4. Alan Warner is an accomplished comic writer, specialising in unlovely characters on the margins of society. In Their Lips Talk Of Mischief, we find Douglas, a homeless young Scot who has just dropped out of an English Literature degree in London and is hiding in hospital Accident and Emergency departments all night, trying to keep warm. There he finds Llewellyn (aka Lou), a Welshman who claims to be a writer whose chest has fallen apart (literally). Anyway, they end up talking and Douglas ends up back at Lou’s flat, sleeping on a camp bed and thinking impure thoughts about Lou’s girlfriend Aoife (Eeef – with a triple E). What emerges is pretty much a carbon copy of Withnail and I, but with the added comic interest of Eeef and her baby daughter Lily. Much alcohol is consumed, grand plans are made for the future – mainly in the pub – and there is a procession of drunken escapades. The general tone of Lou and Douglas’s conversation is pompous, in the way that some students try to display their smidgeon of learning at every opportunity. Eeef is not cut from the same cloth and provides a backdrop of domesticity and ordinariness. Predictably, the novel becomes a comic love triangle. It is grotesque; it is farcical. But underneath the pomposity and predictability, there is an honest portrayal of the false bravado of young men, desperate to succeed in life but paralysed by their terror of failure. There is tenderness buried beneath it all. The setting, in the early 1980s in West London all rings true. It is probably not a coincidence that Warner himself was a student in London at the time. There is a brilliant satire running through it of the exploitation of young writers by unscrupulous publishers, and a good insight into the pub/club/curry lifestyle of the time. It is surprising just how dated Warner makes it feel; the time itself is not ancient history but we feel the regression to the world before the internet, before mobile telephony; we relive the days of cheap, smoke-filled boozers; the strikes and the housing benefit inspectors. So with such a good atmosphere and such cracking dialogue, what doesn’t work? The answer is that it all feels a bit aimless. Just as Lew and Douglas are drifting, so too does the novel – and sadly, so too does the reader’s interest. By halfway, the reader has pretty much got the idea; knows where it is heading and the second half is a bit of a slog. But the first half is well worth a read. ****0
  5. Morvern Callar is revolting. Throughout the entire novel, she doesn't lift a finger to help anyone unless it meets some greater need of her own. She expects other people to fit in with her lifestyle. She begs, steals, lies, fights and sleeps around. She chain-smokes Silk Cuts and gets mortal on diluted vodka. Between binges, she graces customers with her presence in the local supermarket. Yet despite everything, this young, selfish wastrel is strangely beguiling. Morvern is an orphan, named after the Morvern Peninsula, a bleak and unpopulated lump of land overlooking the port of Oban. Her foster father, Red Hanna, is a trade unionist on the railway who likes being a medium sized fish in a small pond. And as small ponds go, Oban is pretty unadventurous. A town famous for its folly and its distillery, the ferries out to the islands, and being the end of the railway line. Morvern and her friends speak a strange, Argyllshire dialect of Scots and the older ones still speak Gaelic. They use this quaint speech to articulate their breathtaking lack of ambition, their lack of understanding or interest in the wider world, and their lack of compassion for one another. Alan Warner grew up in Oban and he convinces completely in his depiction of real life behind the touristy façade. Alan Warner brings in repeated references to dance music - at times Morvern sets out the contents of mix-tapes she has made - and there are scenes at raves and parties. Yet for all this, there is an overwhelming sense of silence about the book. There are conversations but nobody ever says anything meaningful. We follow Morvern's inner monologue at times but it contains very few ideas and the odd occasional spark is quickly doused. Even when Morvern sobers up enough to see that fate has dealt her double aces, she focuses only on immediate gratification rather than strategic, long-term planning. It's hard to watch someone make so many, and such obvious, mistakes. Despite her unloveliness, the reader wants Morvern to make a right choice somewhere - the reader carries the torch of hope that Morvern is unable to hold for herself. At times, the novel is tricky to follow. Scenes shift with little warning; time passes unnoticed. It does all make sense, though, and the discontinuities are all made clear within a few pages. And the Scots dialect does take some getting attuned to. But once in the swing of things, the reader can see that this is a beautiful, subtle book that defies expectations. It's also a surprisingly funny book, with laugh out loud mentions of the Kale Onion, Creeping Jesus, the driving examiner and bloke-swapping on the plane to Spain. The ending sits oddly with the rest of the book - injecting a dose of the serious into proceedings. I wish I could say it is a hopeful ending, but mostly it is just very bleak. *****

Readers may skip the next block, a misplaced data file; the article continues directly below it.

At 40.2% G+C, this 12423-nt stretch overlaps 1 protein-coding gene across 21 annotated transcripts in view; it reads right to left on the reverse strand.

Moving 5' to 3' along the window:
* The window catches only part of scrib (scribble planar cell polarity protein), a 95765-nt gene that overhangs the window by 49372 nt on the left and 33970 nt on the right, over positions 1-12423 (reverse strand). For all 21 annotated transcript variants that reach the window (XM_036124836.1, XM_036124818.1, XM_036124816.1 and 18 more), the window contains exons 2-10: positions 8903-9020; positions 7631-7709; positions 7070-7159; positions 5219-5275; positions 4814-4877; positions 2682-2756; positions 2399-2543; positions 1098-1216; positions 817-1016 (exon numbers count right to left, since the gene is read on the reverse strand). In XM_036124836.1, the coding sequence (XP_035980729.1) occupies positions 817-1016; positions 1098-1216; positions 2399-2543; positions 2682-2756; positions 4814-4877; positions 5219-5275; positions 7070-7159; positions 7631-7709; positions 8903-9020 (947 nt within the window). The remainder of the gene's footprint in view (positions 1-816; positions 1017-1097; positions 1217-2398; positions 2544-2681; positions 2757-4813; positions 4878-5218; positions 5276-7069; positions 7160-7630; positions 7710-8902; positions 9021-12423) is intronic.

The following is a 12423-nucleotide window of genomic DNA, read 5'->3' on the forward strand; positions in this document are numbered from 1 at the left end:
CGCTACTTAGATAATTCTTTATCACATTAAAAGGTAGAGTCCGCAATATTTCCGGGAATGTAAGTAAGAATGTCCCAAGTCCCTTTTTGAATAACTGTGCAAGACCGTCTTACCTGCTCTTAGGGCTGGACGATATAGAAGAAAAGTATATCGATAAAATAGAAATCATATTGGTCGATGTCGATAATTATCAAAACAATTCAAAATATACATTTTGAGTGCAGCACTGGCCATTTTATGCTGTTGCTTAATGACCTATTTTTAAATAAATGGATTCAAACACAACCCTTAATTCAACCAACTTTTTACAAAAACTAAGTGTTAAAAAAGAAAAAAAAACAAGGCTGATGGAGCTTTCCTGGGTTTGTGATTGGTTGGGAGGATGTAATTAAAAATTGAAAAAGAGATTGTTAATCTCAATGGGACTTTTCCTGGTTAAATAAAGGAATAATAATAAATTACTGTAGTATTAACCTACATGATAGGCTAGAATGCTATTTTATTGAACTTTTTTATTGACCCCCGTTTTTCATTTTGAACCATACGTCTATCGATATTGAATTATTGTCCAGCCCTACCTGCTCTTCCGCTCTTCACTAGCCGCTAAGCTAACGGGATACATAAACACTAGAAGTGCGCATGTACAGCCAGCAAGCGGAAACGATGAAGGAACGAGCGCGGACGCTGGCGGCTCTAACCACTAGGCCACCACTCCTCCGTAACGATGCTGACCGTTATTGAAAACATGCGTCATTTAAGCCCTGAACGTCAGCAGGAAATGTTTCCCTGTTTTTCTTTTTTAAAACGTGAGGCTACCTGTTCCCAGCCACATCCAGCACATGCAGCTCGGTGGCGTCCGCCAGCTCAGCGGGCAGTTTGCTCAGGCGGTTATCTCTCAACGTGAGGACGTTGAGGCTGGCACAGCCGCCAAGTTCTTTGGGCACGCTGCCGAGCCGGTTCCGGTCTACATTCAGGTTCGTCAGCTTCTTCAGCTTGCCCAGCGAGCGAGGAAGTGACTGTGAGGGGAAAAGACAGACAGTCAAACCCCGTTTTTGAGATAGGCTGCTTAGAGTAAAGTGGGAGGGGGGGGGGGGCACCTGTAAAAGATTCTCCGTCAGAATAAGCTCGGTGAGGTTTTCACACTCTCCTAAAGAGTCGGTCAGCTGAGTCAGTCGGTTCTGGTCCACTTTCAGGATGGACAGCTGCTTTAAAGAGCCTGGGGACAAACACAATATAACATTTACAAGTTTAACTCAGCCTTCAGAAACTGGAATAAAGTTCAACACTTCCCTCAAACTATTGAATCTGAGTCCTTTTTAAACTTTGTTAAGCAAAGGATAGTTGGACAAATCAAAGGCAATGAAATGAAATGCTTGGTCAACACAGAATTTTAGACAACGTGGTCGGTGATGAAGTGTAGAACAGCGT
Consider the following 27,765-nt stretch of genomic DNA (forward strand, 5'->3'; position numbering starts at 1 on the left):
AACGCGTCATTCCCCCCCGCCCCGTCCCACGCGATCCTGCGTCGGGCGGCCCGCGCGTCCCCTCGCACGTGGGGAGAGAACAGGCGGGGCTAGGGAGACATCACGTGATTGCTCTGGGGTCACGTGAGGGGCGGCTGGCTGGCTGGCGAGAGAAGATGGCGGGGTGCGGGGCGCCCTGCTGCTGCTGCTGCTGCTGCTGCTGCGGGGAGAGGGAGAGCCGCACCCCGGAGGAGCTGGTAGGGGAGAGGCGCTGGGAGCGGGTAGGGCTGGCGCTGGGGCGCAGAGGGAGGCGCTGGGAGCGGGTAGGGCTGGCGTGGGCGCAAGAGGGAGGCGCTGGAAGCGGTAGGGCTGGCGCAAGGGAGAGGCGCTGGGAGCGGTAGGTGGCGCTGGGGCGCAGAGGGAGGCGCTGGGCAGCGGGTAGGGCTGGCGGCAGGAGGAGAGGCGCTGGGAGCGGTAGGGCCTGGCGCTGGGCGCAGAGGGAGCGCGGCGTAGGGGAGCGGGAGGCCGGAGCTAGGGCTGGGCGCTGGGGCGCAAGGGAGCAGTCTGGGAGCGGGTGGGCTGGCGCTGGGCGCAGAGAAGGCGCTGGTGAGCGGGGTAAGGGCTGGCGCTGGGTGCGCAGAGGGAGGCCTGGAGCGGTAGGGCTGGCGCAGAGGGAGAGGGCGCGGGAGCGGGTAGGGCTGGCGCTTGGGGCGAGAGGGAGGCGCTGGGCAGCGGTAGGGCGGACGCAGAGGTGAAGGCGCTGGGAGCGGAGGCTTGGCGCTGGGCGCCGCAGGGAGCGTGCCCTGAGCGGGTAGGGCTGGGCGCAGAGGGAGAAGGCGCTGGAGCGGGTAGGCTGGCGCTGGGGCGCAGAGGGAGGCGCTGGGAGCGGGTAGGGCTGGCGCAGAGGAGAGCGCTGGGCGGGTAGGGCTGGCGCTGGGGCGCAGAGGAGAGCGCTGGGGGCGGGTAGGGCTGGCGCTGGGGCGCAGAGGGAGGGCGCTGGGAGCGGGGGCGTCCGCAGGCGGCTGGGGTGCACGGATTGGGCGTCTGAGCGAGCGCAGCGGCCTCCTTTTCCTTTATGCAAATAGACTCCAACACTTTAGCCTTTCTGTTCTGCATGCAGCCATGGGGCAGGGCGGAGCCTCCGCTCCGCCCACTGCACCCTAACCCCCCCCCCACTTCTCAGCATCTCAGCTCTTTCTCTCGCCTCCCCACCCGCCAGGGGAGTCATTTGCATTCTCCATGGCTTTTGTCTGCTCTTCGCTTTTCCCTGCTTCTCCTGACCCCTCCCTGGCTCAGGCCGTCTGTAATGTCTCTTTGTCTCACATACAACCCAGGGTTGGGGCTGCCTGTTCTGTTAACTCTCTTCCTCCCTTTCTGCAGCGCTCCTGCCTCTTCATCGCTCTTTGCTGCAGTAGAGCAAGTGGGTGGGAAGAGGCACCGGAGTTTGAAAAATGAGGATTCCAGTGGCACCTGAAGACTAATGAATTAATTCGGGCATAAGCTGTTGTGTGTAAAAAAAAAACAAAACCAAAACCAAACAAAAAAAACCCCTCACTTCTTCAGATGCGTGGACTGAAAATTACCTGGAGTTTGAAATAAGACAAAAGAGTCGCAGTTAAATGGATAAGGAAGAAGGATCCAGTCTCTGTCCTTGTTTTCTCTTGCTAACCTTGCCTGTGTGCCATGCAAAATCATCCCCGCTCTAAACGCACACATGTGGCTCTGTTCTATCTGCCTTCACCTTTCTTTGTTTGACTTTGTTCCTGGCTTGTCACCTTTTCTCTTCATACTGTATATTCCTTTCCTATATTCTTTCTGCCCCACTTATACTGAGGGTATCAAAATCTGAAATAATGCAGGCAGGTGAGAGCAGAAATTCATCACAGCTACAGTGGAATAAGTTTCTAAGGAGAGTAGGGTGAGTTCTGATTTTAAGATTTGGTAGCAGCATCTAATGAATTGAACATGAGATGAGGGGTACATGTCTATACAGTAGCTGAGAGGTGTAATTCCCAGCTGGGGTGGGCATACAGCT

6. The Deadman's Pedal by Alan Warner Set in 1970's, 15 year old Simon Crimmons is finished school for the Summer holidays. He has a new girlfriend, his first, and is longing to get a job and a motorbike. With his father running a haulage company, this would seem an opportunity for a job. However his father is adamant that he should stay in school and when he is 18, he can come work for him. Much to his father and mother's dismay, Simon eventually near the summers end, gets a job as a trainee train driver (his father's main competitors for carrying stock). From Simon's considerably wealthy background, his girlfriend Nikki is from the nearest town's estate so her family is somewhat poorer. While out with friends and his wee brother (coming from a country where wee is also, along with Scotland, used as a term meaning small, I'm used to using the word. My own county's nickname is The Wee County), he becomes enchanted with Varie Bultitude. The daughter of the aristocratic landowner ( In relation to this, the first chapter of the book is to do with the Queen's visit to the Bultitude's house back in the 1960's and the preparations). After a chance encounter in a book shop in town with Varie's brother, Alexander, he becomes friends with her and her brother. This is why I brought up the class difference between Simon and Nikki because this is another contrasting class difference. The dialogue between the different character's is very good, particularly with Simon's new colleagues at the train station and enjoyable with some good comic touches. I found the central theme to be With independence comes responsibility. I don't think the ending was wholely conclusive to the storyline but I might be blinded with Warner's previous book "The Stars in the Bright Sky" where he revisited the characters from "The Sopranos" so there could be that expectation of a follow on to this in 10 years time. For me, Warner has furthered his reputation as an excellent writer with this book. *****